Five Things You May Not Know About Flag Day

June 14 is Flag Day, take time out to honor the old "Stars and Stripes."

Every year on June 14, Americans celebrate Flag Day and today is no different.

Besides seeing it fly high at and saluting it a sports games while singing "The Star-Spangled Banner," there are some factoids you might not know about Flags and Flag Day. 

According to the website Holidayinsights.com, there is a right way and a wrong way to display the flag. "The American flag should be held in the highest of regards. It represents our nation and the many people who gave their lives for our country and our flag." See the suggestion below if you plan to fly a flag today.

1.  If you like to study flags, then you are a Vexillologist.

2. Betsy Ross was a seamstress who sewed for George Washington. In June, 1776, Washington approached her to make the country's first flag.

3. You can't just burn a flag in your yard or throw it out when it needs to be retired. There is a special ceremony for retiring the flag by burning it. Local Boy Scouts know the proper ceremony and perform it on a regular basis. If you have an old flag, give it to them.  

4. Francis Scott Key is said to have been inspired by the British bombardment of Fort McHenry, and later penned the lyrics to our national anthem as he witnessed the event as British rockets flew overhead as he American Flag waved.

5.The Fourth of July was traditionally celebrated as America's birthday, but the idea of an annual day specifically celebrating the Flag is believed to have first originated in 1885. BJ Cigrand, a schoolteacher, arranged for the pupils in the Fredonia, Wisconsin Public School, District 6, to observe June 14 (the 108th anniversary of the official adoption of The Stars and Stripes) as 'Flag Birthday.' In numerous magazines and newspaper articles and public addresses over the following years, Cigrand continued to enthusiastically advocate the observance of June 14 as 'Flag Birthday,' or 'Flag Day,' according to the website USflagorg.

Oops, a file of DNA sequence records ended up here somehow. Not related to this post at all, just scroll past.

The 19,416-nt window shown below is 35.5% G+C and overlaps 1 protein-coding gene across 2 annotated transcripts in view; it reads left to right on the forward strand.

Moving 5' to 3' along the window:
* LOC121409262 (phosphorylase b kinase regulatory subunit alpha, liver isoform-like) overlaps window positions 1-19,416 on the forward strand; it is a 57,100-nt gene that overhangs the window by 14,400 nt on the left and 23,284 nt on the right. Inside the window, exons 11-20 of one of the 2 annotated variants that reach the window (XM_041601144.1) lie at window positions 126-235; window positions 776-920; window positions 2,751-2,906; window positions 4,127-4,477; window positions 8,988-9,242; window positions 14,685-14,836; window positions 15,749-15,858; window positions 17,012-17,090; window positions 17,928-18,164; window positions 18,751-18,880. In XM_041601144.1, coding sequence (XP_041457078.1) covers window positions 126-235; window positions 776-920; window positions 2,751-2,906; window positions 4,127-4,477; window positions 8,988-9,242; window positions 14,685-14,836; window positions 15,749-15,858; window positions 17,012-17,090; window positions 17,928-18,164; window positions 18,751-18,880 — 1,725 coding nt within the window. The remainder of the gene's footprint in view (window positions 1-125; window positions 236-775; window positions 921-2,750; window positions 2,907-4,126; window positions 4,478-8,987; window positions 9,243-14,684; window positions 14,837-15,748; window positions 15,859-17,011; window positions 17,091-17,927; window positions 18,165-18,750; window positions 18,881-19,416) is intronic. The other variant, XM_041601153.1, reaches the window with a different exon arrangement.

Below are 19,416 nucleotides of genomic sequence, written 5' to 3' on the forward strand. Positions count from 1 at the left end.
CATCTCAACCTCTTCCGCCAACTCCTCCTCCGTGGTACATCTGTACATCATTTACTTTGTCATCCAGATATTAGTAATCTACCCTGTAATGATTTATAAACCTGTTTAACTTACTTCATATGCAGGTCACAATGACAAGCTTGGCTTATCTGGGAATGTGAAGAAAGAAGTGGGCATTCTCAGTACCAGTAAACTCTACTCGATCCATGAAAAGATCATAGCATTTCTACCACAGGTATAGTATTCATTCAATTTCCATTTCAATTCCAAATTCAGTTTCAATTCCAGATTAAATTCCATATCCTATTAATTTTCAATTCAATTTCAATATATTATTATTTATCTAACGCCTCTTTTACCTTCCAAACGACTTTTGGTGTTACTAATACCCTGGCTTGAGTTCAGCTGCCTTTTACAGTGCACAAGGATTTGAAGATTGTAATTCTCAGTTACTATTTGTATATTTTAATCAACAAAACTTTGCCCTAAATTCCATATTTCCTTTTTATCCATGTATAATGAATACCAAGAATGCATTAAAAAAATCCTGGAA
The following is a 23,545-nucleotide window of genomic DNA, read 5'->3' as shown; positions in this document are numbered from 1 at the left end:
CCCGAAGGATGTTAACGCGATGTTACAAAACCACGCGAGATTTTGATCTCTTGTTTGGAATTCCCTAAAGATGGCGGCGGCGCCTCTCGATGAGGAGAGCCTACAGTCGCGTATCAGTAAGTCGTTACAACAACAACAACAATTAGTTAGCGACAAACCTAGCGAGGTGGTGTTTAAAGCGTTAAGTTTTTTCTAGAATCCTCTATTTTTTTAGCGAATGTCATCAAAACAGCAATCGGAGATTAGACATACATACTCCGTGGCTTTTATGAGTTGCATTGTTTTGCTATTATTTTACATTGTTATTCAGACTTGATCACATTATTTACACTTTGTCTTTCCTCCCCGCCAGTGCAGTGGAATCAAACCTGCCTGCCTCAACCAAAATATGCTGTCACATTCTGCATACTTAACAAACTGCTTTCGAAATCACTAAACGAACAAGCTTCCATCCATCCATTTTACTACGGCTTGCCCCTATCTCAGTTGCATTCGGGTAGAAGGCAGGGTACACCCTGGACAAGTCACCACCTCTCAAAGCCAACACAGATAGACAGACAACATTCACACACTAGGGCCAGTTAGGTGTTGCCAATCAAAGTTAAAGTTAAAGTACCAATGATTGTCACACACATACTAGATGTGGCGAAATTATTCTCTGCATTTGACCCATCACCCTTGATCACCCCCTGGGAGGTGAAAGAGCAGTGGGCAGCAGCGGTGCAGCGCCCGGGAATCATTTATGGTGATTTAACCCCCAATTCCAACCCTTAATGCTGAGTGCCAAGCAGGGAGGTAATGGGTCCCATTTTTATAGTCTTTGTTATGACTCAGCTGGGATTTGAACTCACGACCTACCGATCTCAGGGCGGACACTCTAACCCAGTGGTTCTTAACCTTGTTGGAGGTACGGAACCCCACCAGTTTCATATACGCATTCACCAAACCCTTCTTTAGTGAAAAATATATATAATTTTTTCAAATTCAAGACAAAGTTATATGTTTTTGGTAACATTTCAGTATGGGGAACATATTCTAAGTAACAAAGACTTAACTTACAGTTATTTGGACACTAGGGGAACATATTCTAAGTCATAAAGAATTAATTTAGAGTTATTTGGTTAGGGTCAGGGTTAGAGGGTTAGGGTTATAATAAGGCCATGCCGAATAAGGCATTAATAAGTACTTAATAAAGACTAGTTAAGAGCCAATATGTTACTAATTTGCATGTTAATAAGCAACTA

Proper Ways to Display The Flag

  • The flag is normally flown from sunrise to sunset.
  • In the morning, raise the flag briskly. At sunset, lower it slowly. Always, raise and lower it ceremoniously.
  • The flag should not be flown at night without a light on it.
  • The flag should not be flown in the rain or inclement weather.
  • After a tragedy or death, the flag is flown at half staff for 30 days. It's  called "half staff" on land ,and "half mast" on a ship.
  • When flown vertically on a pole, the stars and blue field , or "union", is at the top and at the end of the pole (away from your house).
  • The American flag is always flown at the top of the pole. Your state flag and other flags fly below it.
  • The union is always on top. When displayed in print, the stars and blue field are always on the left.
  • Never let your flag touch the ground, never...period.
  • Fold your flag when storing. Don't just stuff it in a drawer or box.

(Sources: USFlag.org and Holidayinsights.com)


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